You’ll have to change the name,’ said the taxi driver. He was dropping us at the Savile Club. Admittedly, it might now be called the Brook, from the premises at 69, Brook Street, but the club once leased a house in Savile Row. I’ve spent a couple of happy mornings and an exceedingly good lunchtime-in the club recently, in connection with an architectural competition: happy, because I’m always pleased to renew acquaintance with the elegant interiors, which include a Rococo ballroom that could have been a stage set for Der Rosenkavalier. Domestic de luxe is the note.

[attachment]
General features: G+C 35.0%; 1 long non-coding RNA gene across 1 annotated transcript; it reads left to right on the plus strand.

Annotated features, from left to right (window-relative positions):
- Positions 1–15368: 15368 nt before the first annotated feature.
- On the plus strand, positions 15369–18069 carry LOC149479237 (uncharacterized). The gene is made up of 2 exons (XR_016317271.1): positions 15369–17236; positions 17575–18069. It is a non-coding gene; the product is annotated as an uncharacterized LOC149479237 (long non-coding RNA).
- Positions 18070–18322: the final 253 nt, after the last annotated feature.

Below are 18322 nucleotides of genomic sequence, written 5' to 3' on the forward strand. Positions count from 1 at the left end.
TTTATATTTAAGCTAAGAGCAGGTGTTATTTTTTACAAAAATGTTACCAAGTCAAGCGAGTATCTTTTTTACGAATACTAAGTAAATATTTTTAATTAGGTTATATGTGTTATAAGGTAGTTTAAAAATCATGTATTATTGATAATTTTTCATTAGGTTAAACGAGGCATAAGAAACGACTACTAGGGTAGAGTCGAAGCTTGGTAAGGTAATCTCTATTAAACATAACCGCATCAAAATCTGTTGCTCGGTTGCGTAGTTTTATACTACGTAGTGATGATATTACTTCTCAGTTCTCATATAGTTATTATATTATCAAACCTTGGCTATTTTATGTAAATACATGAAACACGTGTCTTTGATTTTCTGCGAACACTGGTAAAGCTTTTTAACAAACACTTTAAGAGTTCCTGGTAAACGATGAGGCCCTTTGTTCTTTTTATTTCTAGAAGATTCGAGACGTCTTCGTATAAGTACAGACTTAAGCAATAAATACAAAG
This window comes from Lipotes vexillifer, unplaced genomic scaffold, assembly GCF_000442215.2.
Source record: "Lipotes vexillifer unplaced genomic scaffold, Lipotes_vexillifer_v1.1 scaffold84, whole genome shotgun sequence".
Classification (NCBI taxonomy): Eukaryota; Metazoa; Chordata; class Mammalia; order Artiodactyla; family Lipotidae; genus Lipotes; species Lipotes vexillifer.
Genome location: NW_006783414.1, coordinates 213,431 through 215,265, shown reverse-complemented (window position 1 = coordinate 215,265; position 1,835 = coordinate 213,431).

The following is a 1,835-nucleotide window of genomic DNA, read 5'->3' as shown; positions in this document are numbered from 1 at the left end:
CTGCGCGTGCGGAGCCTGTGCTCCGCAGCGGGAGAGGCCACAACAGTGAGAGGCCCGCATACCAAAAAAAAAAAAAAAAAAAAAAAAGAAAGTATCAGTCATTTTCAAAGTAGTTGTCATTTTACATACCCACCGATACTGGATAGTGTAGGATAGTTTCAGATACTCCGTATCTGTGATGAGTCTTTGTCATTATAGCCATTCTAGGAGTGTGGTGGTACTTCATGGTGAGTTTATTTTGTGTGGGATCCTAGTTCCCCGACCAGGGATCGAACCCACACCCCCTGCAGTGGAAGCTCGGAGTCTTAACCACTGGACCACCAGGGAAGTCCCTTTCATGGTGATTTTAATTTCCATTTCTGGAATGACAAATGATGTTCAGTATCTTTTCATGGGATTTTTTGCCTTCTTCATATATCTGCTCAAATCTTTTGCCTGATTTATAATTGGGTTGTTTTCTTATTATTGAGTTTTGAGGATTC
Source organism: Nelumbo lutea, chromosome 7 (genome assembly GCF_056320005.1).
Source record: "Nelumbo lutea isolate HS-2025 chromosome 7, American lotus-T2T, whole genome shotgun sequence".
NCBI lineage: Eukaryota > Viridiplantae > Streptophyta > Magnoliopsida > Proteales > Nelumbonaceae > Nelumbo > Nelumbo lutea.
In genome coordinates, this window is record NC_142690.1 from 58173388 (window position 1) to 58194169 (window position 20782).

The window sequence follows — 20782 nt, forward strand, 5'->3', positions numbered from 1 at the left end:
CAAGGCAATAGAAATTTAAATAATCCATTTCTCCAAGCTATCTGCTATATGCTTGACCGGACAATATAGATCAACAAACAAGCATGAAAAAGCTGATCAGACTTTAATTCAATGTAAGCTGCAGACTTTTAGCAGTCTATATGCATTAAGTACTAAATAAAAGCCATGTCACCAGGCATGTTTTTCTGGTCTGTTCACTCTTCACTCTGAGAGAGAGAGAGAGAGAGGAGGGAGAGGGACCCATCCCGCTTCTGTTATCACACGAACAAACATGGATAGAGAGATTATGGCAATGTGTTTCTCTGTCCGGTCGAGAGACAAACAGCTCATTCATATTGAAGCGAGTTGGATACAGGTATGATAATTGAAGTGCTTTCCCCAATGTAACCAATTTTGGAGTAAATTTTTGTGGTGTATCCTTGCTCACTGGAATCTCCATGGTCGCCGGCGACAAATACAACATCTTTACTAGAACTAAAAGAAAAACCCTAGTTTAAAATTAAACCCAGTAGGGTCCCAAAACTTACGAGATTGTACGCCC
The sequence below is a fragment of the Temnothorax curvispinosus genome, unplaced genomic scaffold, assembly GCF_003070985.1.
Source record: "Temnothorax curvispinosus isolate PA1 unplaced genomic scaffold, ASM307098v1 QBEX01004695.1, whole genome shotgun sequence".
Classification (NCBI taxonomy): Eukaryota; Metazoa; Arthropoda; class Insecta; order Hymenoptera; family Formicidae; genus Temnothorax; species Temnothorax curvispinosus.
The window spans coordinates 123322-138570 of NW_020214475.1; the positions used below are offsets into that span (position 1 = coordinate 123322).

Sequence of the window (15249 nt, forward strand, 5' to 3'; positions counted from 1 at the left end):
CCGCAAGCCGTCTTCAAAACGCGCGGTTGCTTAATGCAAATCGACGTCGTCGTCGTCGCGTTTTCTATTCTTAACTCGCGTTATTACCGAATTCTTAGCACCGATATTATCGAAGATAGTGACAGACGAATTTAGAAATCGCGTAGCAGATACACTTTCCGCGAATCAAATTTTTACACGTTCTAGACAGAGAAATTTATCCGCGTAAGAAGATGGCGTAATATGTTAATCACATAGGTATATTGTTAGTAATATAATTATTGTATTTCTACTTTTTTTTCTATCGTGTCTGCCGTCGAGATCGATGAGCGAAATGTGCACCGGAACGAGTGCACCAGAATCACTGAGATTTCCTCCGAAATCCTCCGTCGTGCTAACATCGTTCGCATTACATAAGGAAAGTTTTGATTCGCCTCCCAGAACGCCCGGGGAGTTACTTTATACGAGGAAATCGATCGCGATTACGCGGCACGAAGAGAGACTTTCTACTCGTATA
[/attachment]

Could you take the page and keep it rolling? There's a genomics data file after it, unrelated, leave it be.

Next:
The house was remodelled out of two dwellings for the New York financier Walter Burns in the 1890s. Burns had been living on Madison Avenue when he literally married the girl next door. She just happened to be J. Pierpont Morgan’s sister.

For his architect, Burns chose a Dutchman, William Oscar Wilford Bouwens van der Boijen, not a name to say quickly after lunch. The Savile arrived in 1927. Not that, strictly speaking, we were visiting the Savile itself, but the symbiont that occupies the top floor, the Flyfishers’ Club. What a corrective to anyone who imagines the hustle of London really matters. Among its treasures is a fishing creel, reputedly owned by Izaak Walton.

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